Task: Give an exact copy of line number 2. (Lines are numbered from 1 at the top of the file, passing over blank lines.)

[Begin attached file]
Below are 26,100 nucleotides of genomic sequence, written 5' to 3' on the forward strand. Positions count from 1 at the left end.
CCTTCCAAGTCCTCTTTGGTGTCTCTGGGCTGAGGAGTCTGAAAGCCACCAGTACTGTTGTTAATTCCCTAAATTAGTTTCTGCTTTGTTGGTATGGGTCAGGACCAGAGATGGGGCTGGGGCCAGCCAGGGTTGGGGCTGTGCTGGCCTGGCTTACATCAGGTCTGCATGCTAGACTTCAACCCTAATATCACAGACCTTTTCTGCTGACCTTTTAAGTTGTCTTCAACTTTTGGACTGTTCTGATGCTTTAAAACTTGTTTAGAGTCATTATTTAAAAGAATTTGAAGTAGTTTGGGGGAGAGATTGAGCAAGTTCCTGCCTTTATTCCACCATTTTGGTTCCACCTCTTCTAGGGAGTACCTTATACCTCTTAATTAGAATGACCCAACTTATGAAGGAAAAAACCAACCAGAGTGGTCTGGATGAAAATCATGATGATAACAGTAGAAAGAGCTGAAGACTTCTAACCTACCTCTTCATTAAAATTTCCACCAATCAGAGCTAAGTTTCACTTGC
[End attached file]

CCTTCCAAGTCCTCTTTGGTGTCTCTGGGCTGAGGAGTCTGAAAGCCACCAGTACTGTTGTTAATTCCCTAAATTAGTTTCTGCTTTGTTGGTATGGGTCAGGACCAGAGATGGGGCTGGGGCCAGCCAGGGTTGGGGCTGTGCTGGCCTGGCTTACATCAGGTCTGCATGCTAGACTTCAACCCTAATATCACAGACCTTTTCTGCTGACCTTTTAAGTTGTCTTCAACTTTTGGACTGTTCTGATGCTTTAAAACTTGTTTAGAGTCATTATTTAAAAGAATTTGAAGTAGTTTGGGGGAGAGATTGAGCAAGTTCCTGCCTTTATTCCACCATTTTGGTTCCACCTCTTCTAGGGAGTACCTTATACCTCTTAATTAGAATGACCCAACTTATGAAGGAAAAAACCAACCAGAGTGGTCTGGATGAAAATCATGATGATAACAGTAGAAAGAGCTGAAGACTTCTAACCTACCTCTTCATTAAAATTTCCACCAATCAGAGCTAAGTTTCACTTGC